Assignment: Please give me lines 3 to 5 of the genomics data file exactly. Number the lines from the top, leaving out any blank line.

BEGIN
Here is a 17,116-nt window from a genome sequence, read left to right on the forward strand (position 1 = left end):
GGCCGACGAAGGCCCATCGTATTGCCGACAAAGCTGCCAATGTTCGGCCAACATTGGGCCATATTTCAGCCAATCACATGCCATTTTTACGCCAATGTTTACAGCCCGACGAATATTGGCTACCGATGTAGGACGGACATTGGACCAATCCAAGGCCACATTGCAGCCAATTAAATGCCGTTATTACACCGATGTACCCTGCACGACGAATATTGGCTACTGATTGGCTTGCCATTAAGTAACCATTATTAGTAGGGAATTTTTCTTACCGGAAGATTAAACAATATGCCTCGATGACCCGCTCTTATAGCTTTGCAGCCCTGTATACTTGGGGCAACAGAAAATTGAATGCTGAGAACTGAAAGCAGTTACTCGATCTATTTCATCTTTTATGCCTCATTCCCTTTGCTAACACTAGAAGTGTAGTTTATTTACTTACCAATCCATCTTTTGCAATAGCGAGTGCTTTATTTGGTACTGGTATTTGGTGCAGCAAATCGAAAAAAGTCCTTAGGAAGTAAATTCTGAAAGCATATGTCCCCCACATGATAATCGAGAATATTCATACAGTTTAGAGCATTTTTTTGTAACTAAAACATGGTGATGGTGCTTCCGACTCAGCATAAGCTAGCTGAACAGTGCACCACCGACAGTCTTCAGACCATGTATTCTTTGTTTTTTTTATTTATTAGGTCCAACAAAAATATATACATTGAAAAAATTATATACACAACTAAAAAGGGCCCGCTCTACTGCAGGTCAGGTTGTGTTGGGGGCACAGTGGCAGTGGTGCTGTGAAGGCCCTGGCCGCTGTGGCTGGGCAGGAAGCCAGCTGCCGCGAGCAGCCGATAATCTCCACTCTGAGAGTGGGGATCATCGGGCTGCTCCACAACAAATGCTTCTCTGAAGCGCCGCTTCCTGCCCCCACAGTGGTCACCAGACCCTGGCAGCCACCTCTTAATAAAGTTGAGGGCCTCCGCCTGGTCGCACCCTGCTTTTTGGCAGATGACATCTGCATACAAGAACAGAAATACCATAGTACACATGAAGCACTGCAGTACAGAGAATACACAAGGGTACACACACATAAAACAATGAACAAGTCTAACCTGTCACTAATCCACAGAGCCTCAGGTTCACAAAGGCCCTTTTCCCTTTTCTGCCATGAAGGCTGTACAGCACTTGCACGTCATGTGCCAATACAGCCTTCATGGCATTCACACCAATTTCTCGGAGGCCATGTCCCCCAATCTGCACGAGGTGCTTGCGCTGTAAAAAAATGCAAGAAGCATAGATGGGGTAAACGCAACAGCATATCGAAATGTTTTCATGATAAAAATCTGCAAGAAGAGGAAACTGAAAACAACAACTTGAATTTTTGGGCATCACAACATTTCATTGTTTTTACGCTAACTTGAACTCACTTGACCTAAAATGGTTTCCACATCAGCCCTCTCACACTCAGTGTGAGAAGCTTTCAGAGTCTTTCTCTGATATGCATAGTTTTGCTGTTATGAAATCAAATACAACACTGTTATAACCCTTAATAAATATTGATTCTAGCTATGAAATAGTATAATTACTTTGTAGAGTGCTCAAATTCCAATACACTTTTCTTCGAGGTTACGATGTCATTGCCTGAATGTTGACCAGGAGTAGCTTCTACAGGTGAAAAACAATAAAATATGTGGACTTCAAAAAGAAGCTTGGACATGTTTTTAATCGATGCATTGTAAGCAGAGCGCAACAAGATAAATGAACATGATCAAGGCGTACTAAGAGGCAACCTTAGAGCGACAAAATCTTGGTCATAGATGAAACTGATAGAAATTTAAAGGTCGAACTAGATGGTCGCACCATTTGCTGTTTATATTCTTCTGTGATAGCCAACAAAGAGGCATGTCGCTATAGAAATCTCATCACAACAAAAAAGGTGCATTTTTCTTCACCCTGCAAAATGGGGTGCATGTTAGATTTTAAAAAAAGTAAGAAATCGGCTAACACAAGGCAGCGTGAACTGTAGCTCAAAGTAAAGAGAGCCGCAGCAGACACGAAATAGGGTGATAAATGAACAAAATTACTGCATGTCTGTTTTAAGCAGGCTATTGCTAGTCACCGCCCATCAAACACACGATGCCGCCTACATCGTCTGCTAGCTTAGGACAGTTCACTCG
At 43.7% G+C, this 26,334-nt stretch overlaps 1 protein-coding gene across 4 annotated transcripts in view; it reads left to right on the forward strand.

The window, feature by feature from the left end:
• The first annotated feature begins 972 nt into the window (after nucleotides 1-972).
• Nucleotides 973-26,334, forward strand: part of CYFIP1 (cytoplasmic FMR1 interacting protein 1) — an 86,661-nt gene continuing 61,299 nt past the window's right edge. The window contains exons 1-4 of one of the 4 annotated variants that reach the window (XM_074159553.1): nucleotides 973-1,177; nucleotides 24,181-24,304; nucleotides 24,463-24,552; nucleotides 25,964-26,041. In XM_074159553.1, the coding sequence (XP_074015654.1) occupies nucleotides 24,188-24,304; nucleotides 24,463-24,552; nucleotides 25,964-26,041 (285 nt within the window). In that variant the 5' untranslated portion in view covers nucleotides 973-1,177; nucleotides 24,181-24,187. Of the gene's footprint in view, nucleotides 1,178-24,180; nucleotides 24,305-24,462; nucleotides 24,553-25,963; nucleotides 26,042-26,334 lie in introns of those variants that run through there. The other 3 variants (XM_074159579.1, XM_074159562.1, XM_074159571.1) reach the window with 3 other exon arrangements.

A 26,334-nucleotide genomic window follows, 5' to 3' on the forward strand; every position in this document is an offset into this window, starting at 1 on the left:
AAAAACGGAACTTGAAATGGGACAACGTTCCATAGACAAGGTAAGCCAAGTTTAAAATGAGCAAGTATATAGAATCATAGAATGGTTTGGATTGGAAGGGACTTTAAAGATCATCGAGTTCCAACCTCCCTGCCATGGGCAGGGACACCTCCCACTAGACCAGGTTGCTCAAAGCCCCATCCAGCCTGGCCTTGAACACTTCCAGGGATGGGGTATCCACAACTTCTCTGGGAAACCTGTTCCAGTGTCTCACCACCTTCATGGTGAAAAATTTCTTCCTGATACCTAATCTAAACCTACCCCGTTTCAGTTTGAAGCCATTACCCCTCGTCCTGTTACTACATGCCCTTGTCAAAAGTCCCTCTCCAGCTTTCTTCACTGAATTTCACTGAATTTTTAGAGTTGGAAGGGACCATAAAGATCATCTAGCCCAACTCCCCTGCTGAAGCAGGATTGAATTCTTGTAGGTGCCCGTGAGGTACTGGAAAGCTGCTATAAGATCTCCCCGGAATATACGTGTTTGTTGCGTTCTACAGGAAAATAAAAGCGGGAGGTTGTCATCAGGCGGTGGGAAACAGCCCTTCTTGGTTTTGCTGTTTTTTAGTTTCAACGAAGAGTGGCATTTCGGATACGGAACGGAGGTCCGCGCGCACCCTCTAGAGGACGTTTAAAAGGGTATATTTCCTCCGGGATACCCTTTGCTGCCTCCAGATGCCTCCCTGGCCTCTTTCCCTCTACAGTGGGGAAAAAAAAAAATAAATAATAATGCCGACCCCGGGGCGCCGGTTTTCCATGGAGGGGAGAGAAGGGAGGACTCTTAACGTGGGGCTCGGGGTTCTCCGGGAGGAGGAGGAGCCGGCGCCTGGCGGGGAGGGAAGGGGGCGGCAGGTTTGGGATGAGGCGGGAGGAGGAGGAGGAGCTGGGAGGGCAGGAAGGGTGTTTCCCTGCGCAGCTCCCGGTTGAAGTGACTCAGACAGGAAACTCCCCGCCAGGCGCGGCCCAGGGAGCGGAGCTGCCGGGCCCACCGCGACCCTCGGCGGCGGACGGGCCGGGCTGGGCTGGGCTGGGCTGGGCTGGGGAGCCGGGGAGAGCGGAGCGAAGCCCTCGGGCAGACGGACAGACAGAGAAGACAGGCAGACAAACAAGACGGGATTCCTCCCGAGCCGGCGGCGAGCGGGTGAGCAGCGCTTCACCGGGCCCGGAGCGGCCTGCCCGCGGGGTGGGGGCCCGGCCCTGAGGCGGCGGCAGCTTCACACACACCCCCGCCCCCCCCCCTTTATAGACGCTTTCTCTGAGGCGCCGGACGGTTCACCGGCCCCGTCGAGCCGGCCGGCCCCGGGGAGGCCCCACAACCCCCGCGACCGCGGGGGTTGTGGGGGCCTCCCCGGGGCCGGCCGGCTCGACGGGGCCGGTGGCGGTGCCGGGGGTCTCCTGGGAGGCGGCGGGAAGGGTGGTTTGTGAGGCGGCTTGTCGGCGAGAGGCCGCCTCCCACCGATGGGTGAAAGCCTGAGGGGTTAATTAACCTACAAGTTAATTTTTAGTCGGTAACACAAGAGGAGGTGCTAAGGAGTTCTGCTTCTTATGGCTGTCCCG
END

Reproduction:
At 43.7% G+C, this 26,334-nt stretch overlaps 1 protein-coding gene across 4 annotated transcripts in view; it reads left to right on the forward strand.

The window, feature by feature from the left end:
• The first annotated feature begins 972 nt into the window (after nucleotides 1-972).